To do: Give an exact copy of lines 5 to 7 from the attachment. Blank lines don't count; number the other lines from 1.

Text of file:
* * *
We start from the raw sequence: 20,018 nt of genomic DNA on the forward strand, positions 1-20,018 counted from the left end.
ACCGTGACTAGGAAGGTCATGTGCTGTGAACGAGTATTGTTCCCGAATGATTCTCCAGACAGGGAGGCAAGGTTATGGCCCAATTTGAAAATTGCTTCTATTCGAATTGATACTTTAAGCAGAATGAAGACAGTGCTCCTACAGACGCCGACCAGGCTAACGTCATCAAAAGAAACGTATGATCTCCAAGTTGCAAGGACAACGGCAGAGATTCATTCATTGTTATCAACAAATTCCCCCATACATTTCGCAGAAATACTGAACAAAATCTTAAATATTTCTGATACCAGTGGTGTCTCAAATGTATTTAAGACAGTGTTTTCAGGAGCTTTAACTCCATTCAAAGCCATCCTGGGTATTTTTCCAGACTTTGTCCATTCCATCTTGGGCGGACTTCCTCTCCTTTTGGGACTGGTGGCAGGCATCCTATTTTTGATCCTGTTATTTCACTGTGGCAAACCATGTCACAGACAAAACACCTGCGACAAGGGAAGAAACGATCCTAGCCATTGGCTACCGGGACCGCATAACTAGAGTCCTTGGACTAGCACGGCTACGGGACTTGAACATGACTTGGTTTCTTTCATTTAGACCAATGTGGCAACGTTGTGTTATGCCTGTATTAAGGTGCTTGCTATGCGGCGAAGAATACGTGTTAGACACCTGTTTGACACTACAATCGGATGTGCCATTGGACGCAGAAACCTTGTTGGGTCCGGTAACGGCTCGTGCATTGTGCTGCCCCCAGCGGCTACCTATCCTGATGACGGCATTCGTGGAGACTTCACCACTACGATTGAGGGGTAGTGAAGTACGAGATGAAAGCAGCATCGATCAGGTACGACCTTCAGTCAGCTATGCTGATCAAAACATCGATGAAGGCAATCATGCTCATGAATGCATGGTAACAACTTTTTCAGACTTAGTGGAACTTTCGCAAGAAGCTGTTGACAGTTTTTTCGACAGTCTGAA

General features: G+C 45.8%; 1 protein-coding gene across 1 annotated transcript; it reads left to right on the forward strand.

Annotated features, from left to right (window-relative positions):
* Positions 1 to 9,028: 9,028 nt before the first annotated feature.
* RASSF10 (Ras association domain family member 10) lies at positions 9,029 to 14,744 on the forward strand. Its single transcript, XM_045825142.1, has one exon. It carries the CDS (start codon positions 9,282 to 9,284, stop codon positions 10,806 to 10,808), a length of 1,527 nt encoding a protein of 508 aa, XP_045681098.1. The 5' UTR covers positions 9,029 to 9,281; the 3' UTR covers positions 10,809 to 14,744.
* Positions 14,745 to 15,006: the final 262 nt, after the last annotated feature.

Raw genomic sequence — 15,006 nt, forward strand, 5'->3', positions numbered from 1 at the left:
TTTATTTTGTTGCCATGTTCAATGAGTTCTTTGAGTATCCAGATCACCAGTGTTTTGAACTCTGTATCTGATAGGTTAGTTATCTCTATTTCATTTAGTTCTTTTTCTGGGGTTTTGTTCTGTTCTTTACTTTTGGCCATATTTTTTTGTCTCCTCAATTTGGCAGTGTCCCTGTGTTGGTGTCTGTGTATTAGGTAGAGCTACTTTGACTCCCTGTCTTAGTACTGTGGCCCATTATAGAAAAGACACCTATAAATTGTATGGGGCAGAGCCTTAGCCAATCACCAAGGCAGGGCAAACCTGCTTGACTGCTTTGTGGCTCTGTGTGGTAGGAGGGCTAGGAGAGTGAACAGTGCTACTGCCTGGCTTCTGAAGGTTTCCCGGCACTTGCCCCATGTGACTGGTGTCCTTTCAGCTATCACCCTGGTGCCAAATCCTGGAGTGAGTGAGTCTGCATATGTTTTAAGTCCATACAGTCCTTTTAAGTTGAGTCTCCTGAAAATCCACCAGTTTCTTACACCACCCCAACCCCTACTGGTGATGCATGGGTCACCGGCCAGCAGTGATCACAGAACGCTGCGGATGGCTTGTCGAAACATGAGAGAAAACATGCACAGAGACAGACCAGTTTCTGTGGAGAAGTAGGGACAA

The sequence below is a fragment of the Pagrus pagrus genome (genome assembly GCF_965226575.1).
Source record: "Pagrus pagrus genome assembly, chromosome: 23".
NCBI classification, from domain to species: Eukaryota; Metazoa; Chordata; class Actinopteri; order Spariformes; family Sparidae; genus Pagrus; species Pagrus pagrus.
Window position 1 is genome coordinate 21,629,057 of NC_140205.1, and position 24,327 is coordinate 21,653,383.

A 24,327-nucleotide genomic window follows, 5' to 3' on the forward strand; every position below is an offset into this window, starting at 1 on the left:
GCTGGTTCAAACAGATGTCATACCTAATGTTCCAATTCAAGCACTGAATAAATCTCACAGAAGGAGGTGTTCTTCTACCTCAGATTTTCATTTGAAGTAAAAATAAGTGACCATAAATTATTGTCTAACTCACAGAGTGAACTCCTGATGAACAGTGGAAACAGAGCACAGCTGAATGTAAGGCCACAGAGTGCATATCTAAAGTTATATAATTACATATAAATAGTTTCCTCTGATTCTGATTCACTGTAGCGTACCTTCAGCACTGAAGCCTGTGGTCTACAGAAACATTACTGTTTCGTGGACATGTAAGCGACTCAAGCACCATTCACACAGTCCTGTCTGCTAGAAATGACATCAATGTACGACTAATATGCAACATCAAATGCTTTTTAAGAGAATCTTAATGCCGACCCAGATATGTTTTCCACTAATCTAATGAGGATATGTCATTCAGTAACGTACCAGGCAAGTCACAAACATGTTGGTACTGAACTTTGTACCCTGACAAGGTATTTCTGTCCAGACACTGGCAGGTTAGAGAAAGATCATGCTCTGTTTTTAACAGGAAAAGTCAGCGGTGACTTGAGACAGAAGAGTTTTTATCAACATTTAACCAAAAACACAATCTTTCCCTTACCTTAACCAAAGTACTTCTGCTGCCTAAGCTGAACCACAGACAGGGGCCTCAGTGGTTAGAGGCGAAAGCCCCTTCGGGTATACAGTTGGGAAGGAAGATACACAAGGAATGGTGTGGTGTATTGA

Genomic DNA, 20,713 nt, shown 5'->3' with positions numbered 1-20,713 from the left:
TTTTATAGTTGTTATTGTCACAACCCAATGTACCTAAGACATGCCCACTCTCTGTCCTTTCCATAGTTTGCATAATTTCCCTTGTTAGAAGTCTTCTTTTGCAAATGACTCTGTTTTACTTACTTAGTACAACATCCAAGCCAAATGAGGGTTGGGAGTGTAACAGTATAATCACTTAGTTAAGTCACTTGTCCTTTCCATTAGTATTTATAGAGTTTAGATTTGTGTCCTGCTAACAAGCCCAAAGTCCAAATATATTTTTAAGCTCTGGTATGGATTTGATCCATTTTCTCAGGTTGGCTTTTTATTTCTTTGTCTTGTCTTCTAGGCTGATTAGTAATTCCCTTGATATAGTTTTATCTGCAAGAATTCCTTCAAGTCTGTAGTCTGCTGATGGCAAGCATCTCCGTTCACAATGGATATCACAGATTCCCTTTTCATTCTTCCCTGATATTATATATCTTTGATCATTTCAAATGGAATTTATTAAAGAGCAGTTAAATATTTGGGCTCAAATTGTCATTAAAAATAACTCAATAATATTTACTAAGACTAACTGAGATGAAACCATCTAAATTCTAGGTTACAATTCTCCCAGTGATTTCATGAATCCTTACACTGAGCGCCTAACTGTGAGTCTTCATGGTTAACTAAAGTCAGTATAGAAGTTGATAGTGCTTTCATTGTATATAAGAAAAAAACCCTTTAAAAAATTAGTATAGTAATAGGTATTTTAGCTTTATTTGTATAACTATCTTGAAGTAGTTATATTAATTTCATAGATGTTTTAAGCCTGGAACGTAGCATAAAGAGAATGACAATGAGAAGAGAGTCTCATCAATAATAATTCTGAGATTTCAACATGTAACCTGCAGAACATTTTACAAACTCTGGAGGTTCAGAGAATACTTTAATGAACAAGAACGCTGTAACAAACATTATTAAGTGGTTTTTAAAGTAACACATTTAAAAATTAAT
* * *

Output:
* Positions 1 to 9,028: 9,028 nt before the first annotated feature.
* RASSF10 (Ras association domain family member 10) lies at positions 9,029 to 14,744 on the forward strand. Its single transcript, XM_045825142.1, has one exon. It carries the CDS (start codon positions 9,282 to 9,284, stop codon positions 10,806 to 10,808), a length of 1,527 nt encoding a protein of 508 aa, XP_045681098.1. The 5' UTR covers positions 9,029 to 9,281; the 3' UTR covers positions 10,809 to 14,744.
* Positions 14,745 to 15,006: the final 262 nt, after the last annotated feature.